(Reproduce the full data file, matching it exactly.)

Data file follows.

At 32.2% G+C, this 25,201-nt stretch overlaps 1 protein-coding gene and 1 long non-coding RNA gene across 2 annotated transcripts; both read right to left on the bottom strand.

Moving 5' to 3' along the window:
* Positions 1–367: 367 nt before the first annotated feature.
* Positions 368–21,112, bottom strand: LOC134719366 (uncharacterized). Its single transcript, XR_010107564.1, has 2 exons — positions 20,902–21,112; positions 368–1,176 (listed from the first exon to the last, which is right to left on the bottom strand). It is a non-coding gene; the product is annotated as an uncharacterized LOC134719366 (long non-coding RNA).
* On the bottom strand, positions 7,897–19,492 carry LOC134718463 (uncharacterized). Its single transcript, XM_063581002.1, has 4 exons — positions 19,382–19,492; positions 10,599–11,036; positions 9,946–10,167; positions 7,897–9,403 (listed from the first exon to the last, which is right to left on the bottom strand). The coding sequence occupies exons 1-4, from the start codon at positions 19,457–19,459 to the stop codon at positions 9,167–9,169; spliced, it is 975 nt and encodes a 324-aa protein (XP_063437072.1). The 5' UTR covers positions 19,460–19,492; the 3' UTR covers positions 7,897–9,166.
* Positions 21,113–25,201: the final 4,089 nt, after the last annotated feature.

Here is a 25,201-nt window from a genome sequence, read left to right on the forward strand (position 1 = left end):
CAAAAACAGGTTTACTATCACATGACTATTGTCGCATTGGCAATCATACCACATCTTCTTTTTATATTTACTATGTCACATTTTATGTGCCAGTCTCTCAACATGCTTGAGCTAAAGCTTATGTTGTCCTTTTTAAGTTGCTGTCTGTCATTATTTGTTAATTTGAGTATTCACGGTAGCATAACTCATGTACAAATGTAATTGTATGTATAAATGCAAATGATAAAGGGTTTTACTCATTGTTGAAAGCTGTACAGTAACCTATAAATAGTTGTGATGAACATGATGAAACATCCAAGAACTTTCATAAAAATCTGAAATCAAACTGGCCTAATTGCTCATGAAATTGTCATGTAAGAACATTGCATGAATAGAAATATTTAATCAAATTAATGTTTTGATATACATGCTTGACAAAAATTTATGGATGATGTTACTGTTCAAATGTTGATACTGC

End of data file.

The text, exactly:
At 32.2% G+C, this 25,201-nt stretch overlaps 1 protein-coding gene and 1 long non-coding RNA gene across 2 annotated transcripts; both read right to left on the bottom strand.

Moving 5' to 3' along the window:
* Positions 1–367: 367 nt before the first annotated feature.
* Positions 368–21,112, bottom strand: LOC134719366 (uncharacterized). Its single transcript, XR_010107564.1, has 2 exons — positions 20,902–21,112; positions 368–1,176 (listed from the first exon to the last, which is right to left on the bottom strand). It is a non-coding gene; the product is annotated as an uncharacterized LOC134719366 (long non-coding RNA).
* On the bottom strand, positions 7,897–19,492 carry LOC134718463 (uncharacterized). Its single transcript, XM_063581002.1, has 4 exons — positions 19,382–19,492; positions 10,599–11,036; positions 9,946–10,167; positions 7,897–9,403 (listed from the first exon to the last, which is right to left on the bottom strand). The coding sequence occupies exons 1-4, from the start codon at positions 19,457–19,459 to the stop codon at positions 9,167–9,169; spliced, it is 975 nt and encodes a 324-aa protein (XP_063437072.1). The 5' UTR covers positions 19,460–19,492; the 3' UTR covers positions 7,897–9,166.
* Positions 21,113–25,201: the final 4,089 nt, after the last annotated feature.

Here is a 25,201-nt window from a genome sequence, read left to right on the forward strand (position 1 = left end):
CAAAAACAGGTTTACTATCACATGACTATTGTCGCATTGGCAATCATACCACATCTTCTTTTTATATTTACTATGTCACATTTTATGTGCCAGTCTCTCAACATGCTTGAGCTAAAGCTTATGTTGTCCTTTTTAAGTTGCTGTCTGTCATTATTTGTTAATTTGAGTATTCACGGTAGCATAACTCATGTACAAATGTAATTGTATGTATAAATGCAAATGATAAAGGGTTTTACTCATTGTTGAAAGCTGTACAGTAACCTATAAATAGTTGTGATGAACATGATGAAACATCCAAGAACTTTCATAAAAATCTGAAATCAAACTGGCCTAATTGCTCATGAAATTGTCATGTAAGAACATTGCATGAATAGAAATATTTAATCAAATTAATGTTTTGATATACATGCTTGACAAAAATTTATGGATGATGTTACTGTTCAAATGTTGATACTGC